116 Works

David Ferry, Roger Reeves, and the Underworld

David Ferry, John Plotz, Elizabeth Ferry & Roger Reeves
"Their tongues are ashes when they'd speak to us" David Ferry, Resemblance. The underworld, that repository of the Shades of the Dead, gets a lot of traffic from time to time, especially from heroes (Gilgamesh, Theseus, Odysseus, Aeneas) and poets (Orpheus, Virgil, Dante). Some come down for information or in hopes of rescuing or just seeing their loved ones, or perhaps for a sense of comfort in their grief. They often find those they have...

Pardis Dabashi on \"My Uncle Napoleon\"

John Plotz & Pardis Dabashi
Iraj Pezeshkzad's My Uncle Napoleon is a slapstick and at times goofy love story, but it is also in the best tradition of sly anti-imperial satire. Scholar Pardis Dabashi came to it late, but she has all the convert's zeal as she links it to a literary tradition that's highly theoretical, but also delightfully far-flung.

A Conversation with Seeta Chaganti

John Plotz, Elizabeth Ferry & Seeta Chaganti
Seeta Chaganti, medievalist extraordinaire (Strange Footing and The Medieval Poetics of the Reliquary) joins John to discuss-wait for it-data visualization in the work of W. E. B. Du Bois, philosopher, visionary and scholar. They go on to discuss past traditions that merge text and image in ways that foreshadow modern visualization practices, and close with beloved books that take readers "back of the tapestry" to reveal what everyday front-of-tapestry life keeps decorously hidden.

A Conversation with Matt Karp about Class Dealignments

Matt Karp & John Plotz
We are delighted to begin the Brahmin Left series with Matt Karp, historian at Princeton, author of This Vast Southern Empire and a perennially thought-provoking essayist about the complex 19th and 20th century genealogies of contemporary American politics: "The Politics of a Second Gilded Age" is the essay that links most closely to this conversation.

Quinn Slobodian on Xenophobia and Ethno-Nationalism, 1973 to today

John Plotz, Elizabeth Ferry & Quinn Slobodian
What's the relationship between immigration, globalization and demographics? What do a badly characterized, racist novel and an imaginatively metaphoric biology article from the 1970s have to do with that? And what is woke particularism? John and Elizabeth find out all of that and more in this discussion with Quinn Slobodian, professor of history at Wellesley College and author, most recently, of Globalists: The End of Empire and the Birth of Neoliberalism. They first discuss Jean...


John Plotz, Aarthi Vadde, Tom Perrotta & Mark Wollaeger
Novelist, screenwriter, and HBO showrunner Tom Perrotta joins his old friend Mark Wollaeger (who also happens to be a top scholar of modernism) for a wide-ranging conversation about literature, television, and everything in between. Tom reveals that he has been reading a most peculiar self-help book: Richard Ellmann's biography of James Joyce. Mark then shares some juicy Joyce anecdotes before getting into the nitty gritty of style and craft. We discuss balancing difficult themes with...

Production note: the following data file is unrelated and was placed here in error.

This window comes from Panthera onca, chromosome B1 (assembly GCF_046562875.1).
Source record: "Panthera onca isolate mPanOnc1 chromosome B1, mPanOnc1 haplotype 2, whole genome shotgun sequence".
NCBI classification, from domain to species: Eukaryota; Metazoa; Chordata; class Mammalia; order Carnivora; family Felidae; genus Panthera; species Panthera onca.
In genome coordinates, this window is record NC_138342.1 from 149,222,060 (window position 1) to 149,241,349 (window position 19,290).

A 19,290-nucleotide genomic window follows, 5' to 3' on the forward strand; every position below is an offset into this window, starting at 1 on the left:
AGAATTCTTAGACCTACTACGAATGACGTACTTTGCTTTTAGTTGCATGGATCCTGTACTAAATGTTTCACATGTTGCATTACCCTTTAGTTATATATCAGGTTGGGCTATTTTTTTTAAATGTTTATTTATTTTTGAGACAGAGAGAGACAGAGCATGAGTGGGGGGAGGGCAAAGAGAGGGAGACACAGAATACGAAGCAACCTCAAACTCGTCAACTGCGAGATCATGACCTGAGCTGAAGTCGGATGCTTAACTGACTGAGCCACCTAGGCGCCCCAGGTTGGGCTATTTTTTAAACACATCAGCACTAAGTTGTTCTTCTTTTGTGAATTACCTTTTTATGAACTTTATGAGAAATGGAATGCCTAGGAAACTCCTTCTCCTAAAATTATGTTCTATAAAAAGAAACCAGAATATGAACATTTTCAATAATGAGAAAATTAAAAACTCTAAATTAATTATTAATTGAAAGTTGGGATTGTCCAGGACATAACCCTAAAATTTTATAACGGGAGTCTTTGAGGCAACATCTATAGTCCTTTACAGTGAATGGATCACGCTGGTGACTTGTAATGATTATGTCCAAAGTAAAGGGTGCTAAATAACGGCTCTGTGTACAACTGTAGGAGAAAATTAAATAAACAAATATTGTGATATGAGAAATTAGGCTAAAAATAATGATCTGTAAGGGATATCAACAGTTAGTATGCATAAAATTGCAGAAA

Season Wrap

John Plotz & Aarthi Vadde
Our two hosts play guest, and dive into the season's high and lowlights, starting with the role humor played on the show. We also talk through the affordances of the "virtual" studio as opposed to the brick and mortar one where John recorded podcasts in "the before time." Literary critics that we are, we can't help but consider the podcast as an audio form that solicits different kinds of listening. Aarthi wonders if it's "close"...

Orhan Pamuk reads and glosses the end of Snow

John Plotz, Aarthi Vadde & Orhan Pamuk
Pamuk plays scholar and novelist both. He reads the cheekily postmodernist final page of his novel Snow, while also talmudically interspersing comments on the text.

A Conversation with Jan-Werner Müller

John Plotz & Jan-Warner Müller
Today's guest is Princeton's Jan-Werner Müller, (Another Country: German Intellectuals, Unification and National Identity, A Dangerous Mind: Carl Schmitt in Post-War European Thought, Constitutional Patriotism) author of What is Populism? (2016) which explores how the identitarian logic of populism can come to lodge within democracies. Is the current success of the antidemocratic Right (in Hungary and Poland-and increasingly elsewhere in Europe as well) the product of "plutocratic populism"? Or is there some other more systemic...